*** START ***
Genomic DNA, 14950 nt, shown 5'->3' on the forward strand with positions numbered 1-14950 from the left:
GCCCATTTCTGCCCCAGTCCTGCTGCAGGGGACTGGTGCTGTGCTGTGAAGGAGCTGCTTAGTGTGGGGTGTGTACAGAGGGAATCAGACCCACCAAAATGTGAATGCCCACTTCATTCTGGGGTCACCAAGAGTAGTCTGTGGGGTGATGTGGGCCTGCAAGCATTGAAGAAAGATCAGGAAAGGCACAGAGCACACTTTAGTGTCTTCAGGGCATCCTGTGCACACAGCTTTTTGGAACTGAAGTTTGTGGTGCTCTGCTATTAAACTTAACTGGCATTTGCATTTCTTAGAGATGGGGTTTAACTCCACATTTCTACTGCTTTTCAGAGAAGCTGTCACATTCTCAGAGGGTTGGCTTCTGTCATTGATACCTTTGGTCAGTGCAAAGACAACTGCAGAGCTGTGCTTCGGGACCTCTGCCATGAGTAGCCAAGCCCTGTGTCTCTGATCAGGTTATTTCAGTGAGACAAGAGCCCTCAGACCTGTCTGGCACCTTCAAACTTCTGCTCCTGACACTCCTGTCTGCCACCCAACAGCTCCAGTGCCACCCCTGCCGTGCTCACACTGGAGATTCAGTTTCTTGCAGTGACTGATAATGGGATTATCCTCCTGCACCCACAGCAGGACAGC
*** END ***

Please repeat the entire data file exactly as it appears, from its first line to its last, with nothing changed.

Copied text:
Genomic DNA, 14950 nt, shown 5'->3' on the forward strand with positions numbered 1-14950 from the left:
GCCCATTTCTGCCCCAGTCCTGCTGCAGGGGACTGGTGCTGTGCTGTGAAGGAGCTGCTTAGTGTGGGGTGTGTACAGAGGGAATCAGACCCACCAAAATGTGAATGCCCACTTCATTCTGGGGTCACCAAGAGTAGTCTGTGGGGTGATGTGGGCCTGCAAGCATTGAAGAAAGATCAGGAAAGGCACAGAGCACACTTTAGTGTCTTCAGGGCATCCTGTGCACACAGCTTTTTGGAACTGAAGTTTGTGGTGCTCTGCTATTAAACTTAACTGGCATTTGCATTTCTTAGAGATGGGGTTTAACTCCACATTTCTACTGCTTTTCAGAGAAGCTGTCACATTCTCAGAGGGTTGGCTTCTGTCATTGATACCTTTGGTCAGTGCAAAGACAACTGCAGAGCTGTGCTTCGGGACCTCTGCCATGAGTAGCCAAGCCCTGTGTCTCTGATCAGGTTATTTCAGTGAGACAAGAGCCCTCAGACCTGTCTGGCACCTTCAAACTTCTGCTCCTGACACTCCTGTCTGCCACCCAACAGCTCCAGTGCCACCCCTGCCGTGCTCACACTGGAGATTCAGTTTCTTGCAGTGACTGATAATGGGATTATCCTCCTGCACCCACAGCAGGACAGC